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Working in the trenches of the fashion industry for years.

Monday, January 29, 2007

Levi's goes after 'copyists'









See the Jan. 29, 2007 NYTimes article "Levis' Turns to Suing Its Rivals" for revelations on how the San Francisco denim maker is attempting to protect its brand.

Not only must other denim manufacturers be wary of placing any form of topstitched arc on the rear pockets of their jeans, you can't place a label in the vertical pocket seam on either the right or left side. They have a world wide team of store detectives looking for violations of their patent.

It's rare to have a patent on a sewn product in the garment industry. Gee, I guess Levi's really did invent something, huh?

Take a look at what Levi's considers to be an infringement~ As we saw in a previous MondoMode post on piracy and intellectual property issues in the fashion industry, copying can sometimes spur innovation. Apparently innovation is no longer Levi's business.

Stories abound in the Garment Center of design team meetings at the Gap with file folders with 500 pocket designs on the table. Don't quite like the look of that one? Let's try this.

Is Levi's, and in turn all of the denim manufacturers that it has spawned, so bereft of ideas? I agree that those manufacturers that are able to protect their brand should do so, no quarrel there. What gets me is that Levi's, a company that has more money than God, and 'owns' the concept of denim jeans, was unable to see which way the wind blows. Let's do some designing, what do you say?

Don't get me started on how the Gap has also given up its pre-eminent place as well! Is it something in the water in San Francisco? Nah, more likely it's the fickle finger of fashion. It's hard work to stay on the edge, maintain your customer base, and attract new customers as your base ages out.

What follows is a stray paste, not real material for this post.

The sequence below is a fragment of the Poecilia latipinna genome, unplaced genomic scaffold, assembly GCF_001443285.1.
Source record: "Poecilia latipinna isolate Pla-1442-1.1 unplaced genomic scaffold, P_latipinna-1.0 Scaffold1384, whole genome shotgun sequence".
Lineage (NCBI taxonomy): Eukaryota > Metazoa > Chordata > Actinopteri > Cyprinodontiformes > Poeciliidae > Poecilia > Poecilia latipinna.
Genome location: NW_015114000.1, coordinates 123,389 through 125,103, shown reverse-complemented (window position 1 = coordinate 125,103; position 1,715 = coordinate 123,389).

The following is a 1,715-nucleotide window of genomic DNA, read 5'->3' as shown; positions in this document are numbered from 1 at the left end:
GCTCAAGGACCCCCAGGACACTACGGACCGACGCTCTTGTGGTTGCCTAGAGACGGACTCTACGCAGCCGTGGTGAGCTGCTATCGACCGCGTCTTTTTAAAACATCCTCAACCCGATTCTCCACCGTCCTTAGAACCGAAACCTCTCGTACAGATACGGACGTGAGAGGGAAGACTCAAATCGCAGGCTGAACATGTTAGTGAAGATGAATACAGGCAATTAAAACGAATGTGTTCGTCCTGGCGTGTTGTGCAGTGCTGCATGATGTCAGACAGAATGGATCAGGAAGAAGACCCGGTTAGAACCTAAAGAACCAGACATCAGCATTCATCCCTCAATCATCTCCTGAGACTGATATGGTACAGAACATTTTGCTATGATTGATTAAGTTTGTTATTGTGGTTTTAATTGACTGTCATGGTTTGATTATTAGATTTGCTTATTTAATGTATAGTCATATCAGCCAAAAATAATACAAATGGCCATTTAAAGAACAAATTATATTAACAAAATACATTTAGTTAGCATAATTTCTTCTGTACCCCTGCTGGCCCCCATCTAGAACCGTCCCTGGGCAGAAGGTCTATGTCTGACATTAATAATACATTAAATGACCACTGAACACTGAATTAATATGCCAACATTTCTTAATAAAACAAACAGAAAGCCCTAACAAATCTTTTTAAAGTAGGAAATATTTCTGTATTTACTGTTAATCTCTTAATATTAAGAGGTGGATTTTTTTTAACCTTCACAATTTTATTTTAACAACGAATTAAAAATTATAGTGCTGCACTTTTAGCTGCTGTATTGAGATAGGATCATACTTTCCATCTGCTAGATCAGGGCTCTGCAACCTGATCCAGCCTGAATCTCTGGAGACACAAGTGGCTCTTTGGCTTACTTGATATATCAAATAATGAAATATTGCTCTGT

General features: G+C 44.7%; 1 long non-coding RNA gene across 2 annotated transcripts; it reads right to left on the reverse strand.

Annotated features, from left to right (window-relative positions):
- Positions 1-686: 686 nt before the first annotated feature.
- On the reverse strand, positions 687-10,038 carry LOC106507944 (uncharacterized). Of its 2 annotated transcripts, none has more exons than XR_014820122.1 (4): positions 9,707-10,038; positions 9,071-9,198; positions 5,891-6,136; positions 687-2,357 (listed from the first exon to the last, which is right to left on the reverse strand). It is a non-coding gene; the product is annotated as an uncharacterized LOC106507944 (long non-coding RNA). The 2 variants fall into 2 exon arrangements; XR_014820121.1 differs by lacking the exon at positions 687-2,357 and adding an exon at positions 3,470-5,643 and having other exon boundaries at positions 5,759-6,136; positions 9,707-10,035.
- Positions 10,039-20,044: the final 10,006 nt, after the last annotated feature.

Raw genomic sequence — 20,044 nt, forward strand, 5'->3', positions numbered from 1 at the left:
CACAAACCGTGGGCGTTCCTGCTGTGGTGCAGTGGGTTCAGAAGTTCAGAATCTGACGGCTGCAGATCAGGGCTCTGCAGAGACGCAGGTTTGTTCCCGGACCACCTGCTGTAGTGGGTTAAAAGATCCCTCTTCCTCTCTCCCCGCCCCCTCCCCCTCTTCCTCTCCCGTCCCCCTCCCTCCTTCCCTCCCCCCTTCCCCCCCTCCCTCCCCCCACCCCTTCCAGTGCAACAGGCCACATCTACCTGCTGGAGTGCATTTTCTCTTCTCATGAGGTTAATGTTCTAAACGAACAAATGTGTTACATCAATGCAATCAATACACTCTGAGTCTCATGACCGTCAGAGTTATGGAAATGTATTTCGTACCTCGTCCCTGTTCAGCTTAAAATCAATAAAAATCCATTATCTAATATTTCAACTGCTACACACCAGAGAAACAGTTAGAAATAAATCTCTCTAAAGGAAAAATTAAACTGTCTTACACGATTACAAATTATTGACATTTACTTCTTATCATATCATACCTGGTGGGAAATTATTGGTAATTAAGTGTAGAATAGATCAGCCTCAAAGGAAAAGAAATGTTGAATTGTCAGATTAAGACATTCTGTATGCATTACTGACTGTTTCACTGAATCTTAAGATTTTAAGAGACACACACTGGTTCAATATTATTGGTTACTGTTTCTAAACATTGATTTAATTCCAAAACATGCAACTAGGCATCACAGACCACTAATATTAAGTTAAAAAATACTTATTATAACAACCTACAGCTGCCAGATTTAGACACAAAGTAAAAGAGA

4 Comments:

Blogger Mary Beth said...

So, Levi's sues the (pants) pockets off competitors, eh? I liked the comment by Steven Shaul of Jelessy Jeans: “It was an original design,” he said. “Why would I use Levi’s stitching? If my jeans sell for $200, I would not knock off $40 jeans from Levi’s.”

7:55 AM  
Blogger Summerset said...

"Imitation is the highest form of flattery." They must have forgotten that.

10:14 AM  
Blogger Cara said...

They are protecting their brand equity. The Levi name and product is known worldwide.
“Levi” means blue jeans. Like Windex means window cleaner and Kleenex means tissue.
The brand name adds value to any product they put it on, like shirts, jackets, socks, and other line extensions.
Around here, immigrants buy used Levi’s to send to their relatives back home to sell. My husband never throws out old jeans, he sells them. They won’t buy any other brand, only Levi’s.
To many people today, Singer is the best sewing machine made. They ‘know’ this. Their Grandmother knew this. Great Grandma knew it too. What they don’t know is how many times the name and manufacturing rights have been sold from one company to another. The reputation earned by Singer pre-‘70s follows it today. I have taught classes to people who were so proud of the new Singer they got at Wal*Mart. They know it’s quality because it’s a Singer.
Singer does make good machines, but many they make are not very desirable. Singer still has the reputation it earned more than three generations ago, and it adds to the saleablity of the product.
I had a Singer, it was good for light casual sewing, but when the going got tough, the tension slipped and it skipped stitches. The repair guy said I was pushing it beyond what it could do. He wouldn’t take it as a trade in on another used machine, so I bought a used Kenmore with a broken zig-zag for $99. I machine quilted queen size quilts on it. It sounded like a food processor full of prune pits, but it was a workhorse.
I sold both machines for $25 each. The Singer went to the first person who came to look. The Kenmore took 4 hours to unload and I had to demonstrate it and show things I had made with it, and give a money back guarantee.
Brand Equity.

7:23 PM  
Blogger Jen said...

I'm a big one for intellectual property rights, and support Levi in this,
but your final comments about designing aimed at both Levi and Gap I also agree with,
It's like both companies have laid down and decided to die. HELLOO! hire some young blood and wake up, with the brand recognition these 2 giants have it is appalling that the quality, diversity and innovation in denim design is so low with their products. There have been several instances in the past year that I have shopped the denim market for specific trends, only to find Gap without that trend, and Levi? (where is Levi? who sells them?)

7:14 PM  

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